Since many consumers assume that nanotechnologies are not yet ready for wide utilisation, they do not feel the urge to search for information independently. Therefore, awareness of the stakeholders involved has declined too, simultaneously with the knowledge about nanotechnologies as a whole. Still, many respondents formulate clear requests to scientists, to the media, to the public authorities and the industry about what should be communicated and how.
    So far, no stakeholder has taken over the field of nano-communication, neither in a positive nor in a negative way. Surprisingly, the same also applies to consumer organisations, which are mentioned only by 10% of the respondents, as the environmental organisations, named only by 5%. As sources of information, the scientific community and the public authorities are trusted the most, although better communication is wished here as well. The fact that the discussion is not dominated by any players can be considered an opportunity for the future: all stakeholders still have the opportunity to position themselves.
    Recommended actions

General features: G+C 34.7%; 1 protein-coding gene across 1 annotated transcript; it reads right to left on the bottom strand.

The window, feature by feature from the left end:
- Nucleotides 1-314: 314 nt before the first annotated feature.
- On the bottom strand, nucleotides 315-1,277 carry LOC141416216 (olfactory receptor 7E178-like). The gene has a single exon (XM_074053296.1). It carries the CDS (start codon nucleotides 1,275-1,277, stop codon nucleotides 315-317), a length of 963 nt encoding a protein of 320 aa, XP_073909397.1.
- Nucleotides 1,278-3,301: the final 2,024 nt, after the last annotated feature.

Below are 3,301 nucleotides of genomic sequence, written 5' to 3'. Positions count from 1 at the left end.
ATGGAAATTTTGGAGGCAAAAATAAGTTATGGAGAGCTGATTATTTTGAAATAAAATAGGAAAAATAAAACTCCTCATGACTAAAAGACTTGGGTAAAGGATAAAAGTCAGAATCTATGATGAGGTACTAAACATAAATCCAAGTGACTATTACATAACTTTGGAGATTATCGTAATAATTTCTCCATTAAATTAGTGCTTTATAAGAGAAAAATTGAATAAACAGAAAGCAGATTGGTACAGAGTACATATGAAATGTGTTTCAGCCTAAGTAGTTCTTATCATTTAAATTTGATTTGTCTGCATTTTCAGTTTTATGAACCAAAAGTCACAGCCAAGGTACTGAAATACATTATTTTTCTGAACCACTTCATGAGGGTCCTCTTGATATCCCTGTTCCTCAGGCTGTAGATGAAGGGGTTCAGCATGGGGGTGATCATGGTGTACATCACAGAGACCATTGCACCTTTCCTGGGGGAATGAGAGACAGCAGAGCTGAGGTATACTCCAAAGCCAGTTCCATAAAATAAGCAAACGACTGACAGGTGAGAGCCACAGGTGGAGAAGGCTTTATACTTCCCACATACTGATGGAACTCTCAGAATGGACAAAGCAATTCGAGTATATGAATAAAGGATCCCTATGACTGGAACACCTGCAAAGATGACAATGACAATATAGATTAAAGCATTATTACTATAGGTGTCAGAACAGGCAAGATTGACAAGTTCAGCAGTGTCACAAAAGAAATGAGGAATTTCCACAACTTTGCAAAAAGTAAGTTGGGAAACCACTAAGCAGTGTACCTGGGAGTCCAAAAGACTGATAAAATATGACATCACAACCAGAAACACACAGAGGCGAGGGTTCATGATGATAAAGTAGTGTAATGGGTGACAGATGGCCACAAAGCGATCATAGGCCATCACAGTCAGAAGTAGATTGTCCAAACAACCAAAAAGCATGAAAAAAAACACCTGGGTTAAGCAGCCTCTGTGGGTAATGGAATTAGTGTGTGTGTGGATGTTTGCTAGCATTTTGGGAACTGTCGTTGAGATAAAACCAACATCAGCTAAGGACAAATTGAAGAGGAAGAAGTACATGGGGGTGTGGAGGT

Generally, nanotechnologies have been and continue to be a positively connoted topic. The majority of consumers are curious and express future expectations. Their desire for improved information is clearly articulated and directed to a variety of stakeholders. The consequences of lacking or inadequate communication, from the consumers' point of view, are already apparent. The more the knowledge about the products, their functions and benefits dwindles and the trust in processes (regulations) and stakeholders drops for a lack of visibility and communication activities, the more consumers will assume that nanotechnologies are unable to meet the high expectations placed in them, while, at the same time, the debate about the risks moves to the foreground. Some may find it regrettable that the benefits of nanotechnologies in the consumers' opinion are essentially limited to cleaners and car paints, because it means that at the very least the communication of nanotechnologies in consumer products as an important topic of innovation has been inadequate. However, perhaps the interviews simply reflect the known consumer product examples and hence render an accurate image of the perceivable reality.